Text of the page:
Much of the disagreement on Capitol Hill in the last week has centered around a fundamentally different view on the way the government should deal with health care, in particular the Affordable Care Act.
House Republicans want the act defunded, something Democrats are unwilling to concede. When Democrats wouldn't budge, the House allowed the federal government to shut down.
Three years ago President Obama signed the Affordable Care Act into law, creating a mandate for employers with more than 50 full-time equivalent employees to provide insurance or be subject to penalties. It will also allow young adults to stay on their parents insurance until they're 26, provide subsidies for individuals who are up to 400 percent of the poverty level and work to lessen the cost gap between younger and older individuals.
The health insurance marketplace started open enrollment online Oct. 1. Companies were also required to notify their employees at that time that the six-month window to apply for marketplace insurance had opened.
The marketplace website has recently had some technical difficulties since its launch, but coverage on the plans is slated to begin Jan. 1.
But just how are Loudoun businesses affected by the act?
That depends on your business, says Jared Melvin, the Health & Life Director at Loudoun Insurance Group.
According to Melvin, the clients going through the most changes are small to mid-sized companies, because different provisions of the law deal with different numbers of employees.
"For some of those provisions small group is under 14 employees, some of them are under 50, some of them are under 100," Melvin said. "Employer-wise there is a problem figuring out which [provisions] apply, which ones don't," he said.
Another concern is that there may only be one person at a small business dealing with human resources. The added paperwork and pressure of explaining everything to new employees could take days to weeks over the course of a year away from their regular duties.
Several national franchises have already come out in opposition to the new act. Most notably Papa John's owner John Schnatter, who said his pizzas would cost between 11 and 14 cents more per pizza as a consequence of the new legislation.
The Affordable Healthcare Act "creates a competitive disadvantage for franchisees who do own more than one or two locations" according to a study commissioned by the Hudson Institute. The study listed employer mandates, a new regulatory burden and the incentive to downgrade full-time employees to part-time as reasons the act could create a disadvantage.
According to Melvin, larger corporations shouldn't need to overhaul the coverage they offer.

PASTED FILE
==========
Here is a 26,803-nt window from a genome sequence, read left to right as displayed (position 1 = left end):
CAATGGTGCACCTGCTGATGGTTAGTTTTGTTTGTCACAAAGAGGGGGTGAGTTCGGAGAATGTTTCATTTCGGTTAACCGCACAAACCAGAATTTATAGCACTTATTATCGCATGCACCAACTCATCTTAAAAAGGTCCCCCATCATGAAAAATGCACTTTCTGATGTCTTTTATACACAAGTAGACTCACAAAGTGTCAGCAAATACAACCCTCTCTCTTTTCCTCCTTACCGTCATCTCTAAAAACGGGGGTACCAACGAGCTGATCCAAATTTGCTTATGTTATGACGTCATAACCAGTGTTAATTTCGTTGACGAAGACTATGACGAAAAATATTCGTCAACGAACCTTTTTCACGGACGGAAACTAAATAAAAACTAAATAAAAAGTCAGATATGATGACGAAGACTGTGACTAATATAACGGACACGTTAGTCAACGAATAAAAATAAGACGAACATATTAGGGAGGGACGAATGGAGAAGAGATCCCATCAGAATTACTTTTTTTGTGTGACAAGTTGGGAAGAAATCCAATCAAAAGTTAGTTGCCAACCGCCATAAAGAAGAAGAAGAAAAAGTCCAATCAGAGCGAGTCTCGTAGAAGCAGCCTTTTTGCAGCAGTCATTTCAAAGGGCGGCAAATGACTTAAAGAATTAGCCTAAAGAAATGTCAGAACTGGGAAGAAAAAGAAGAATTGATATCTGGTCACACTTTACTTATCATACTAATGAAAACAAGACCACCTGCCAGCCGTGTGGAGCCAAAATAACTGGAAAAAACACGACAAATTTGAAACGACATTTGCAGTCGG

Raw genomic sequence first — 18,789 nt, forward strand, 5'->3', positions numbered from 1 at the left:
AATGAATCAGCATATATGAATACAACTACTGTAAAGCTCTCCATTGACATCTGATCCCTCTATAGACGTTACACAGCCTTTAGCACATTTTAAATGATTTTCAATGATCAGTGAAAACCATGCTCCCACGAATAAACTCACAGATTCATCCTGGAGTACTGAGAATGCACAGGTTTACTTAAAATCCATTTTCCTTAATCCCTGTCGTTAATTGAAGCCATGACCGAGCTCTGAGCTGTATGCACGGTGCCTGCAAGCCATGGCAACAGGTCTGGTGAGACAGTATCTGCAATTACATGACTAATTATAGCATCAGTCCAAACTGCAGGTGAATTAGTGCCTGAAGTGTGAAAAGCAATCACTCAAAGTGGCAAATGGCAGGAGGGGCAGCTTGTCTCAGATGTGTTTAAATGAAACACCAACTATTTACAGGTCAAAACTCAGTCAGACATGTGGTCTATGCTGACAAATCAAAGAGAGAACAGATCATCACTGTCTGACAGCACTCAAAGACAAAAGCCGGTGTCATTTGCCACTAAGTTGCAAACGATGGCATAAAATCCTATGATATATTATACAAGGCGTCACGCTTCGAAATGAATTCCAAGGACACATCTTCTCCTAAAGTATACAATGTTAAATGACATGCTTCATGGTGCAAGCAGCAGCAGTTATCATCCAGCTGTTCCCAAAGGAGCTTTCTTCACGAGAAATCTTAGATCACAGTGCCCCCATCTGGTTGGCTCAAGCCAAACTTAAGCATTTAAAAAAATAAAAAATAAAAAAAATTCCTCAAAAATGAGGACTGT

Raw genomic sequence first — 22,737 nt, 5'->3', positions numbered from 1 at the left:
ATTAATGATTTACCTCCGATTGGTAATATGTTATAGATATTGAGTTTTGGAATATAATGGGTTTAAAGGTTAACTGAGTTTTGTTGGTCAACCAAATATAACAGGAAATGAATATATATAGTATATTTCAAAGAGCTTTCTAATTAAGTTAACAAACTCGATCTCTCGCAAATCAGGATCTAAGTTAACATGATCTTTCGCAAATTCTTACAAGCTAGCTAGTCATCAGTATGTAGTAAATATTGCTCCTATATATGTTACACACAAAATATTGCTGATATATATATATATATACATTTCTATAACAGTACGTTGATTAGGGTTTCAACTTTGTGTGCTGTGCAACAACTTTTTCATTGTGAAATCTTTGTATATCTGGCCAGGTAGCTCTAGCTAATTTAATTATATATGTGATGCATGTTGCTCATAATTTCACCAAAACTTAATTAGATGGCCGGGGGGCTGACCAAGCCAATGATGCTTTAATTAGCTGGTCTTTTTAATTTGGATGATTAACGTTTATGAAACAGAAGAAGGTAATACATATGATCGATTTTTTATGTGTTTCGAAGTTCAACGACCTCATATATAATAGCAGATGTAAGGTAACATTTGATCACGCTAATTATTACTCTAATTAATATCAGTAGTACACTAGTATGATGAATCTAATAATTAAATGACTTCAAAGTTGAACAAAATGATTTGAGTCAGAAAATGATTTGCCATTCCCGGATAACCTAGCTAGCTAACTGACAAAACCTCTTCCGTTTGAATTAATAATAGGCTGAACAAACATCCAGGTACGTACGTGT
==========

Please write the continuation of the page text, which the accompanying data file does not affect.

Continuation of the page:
"The vast majority of employers that are offering group insurance right now aren't affected by the act," said Melvin. "The vast majority of companies are already offering affordable coverage." In fact all of the companies he works with already offer affordable coverage, as defined by the Affordable Care Act.
Only 0.2 percent of the businesses in the U.S. with more than 50 employees do not already provide healthcare insurance to full-time employees, according to Forbes.com.
Another segment of the business community that's likely to see little change is businesses with a highly- skilled workforce.
"I pay 100 percent of my company's healthcare," said Craig Smith, the CEO of Voodoo Lunchbox, a company that provides analytics, cloud services and software infrastructure for businesses. "But I deal with different margins, different points of sale."
Smith said he and co-founder Spencer Pingry thought "long and hard about quality of life" when they were planning on how to start the company.
Businesses like Voodoo Lunchbox with employees who have specific skills already offer health care because it is necessary to recruit new talent and retain employees.
Certain businesses with a small group plan are most likely to be positively effected by the bill. Instead of a few members of the small group with high medical costs raising the price for everyone, group rates will be evened out across small group plans.
Some companies might even be able to start offering insurance.
According to Melvin, the act will work to make small groups have a more standard rate, instead of each group rate being dictated by the medical conditions of the members in that group.
One caveat Melvin had for individuals hoping to get subsidized coverage on the market is that certain individuals will qualify for subsidized plans, but won't be eligible if they're offered a group plan through their employer because the employer plan is already being subsidized.
In the end, the bill effects each company differently, and can help or hamper production.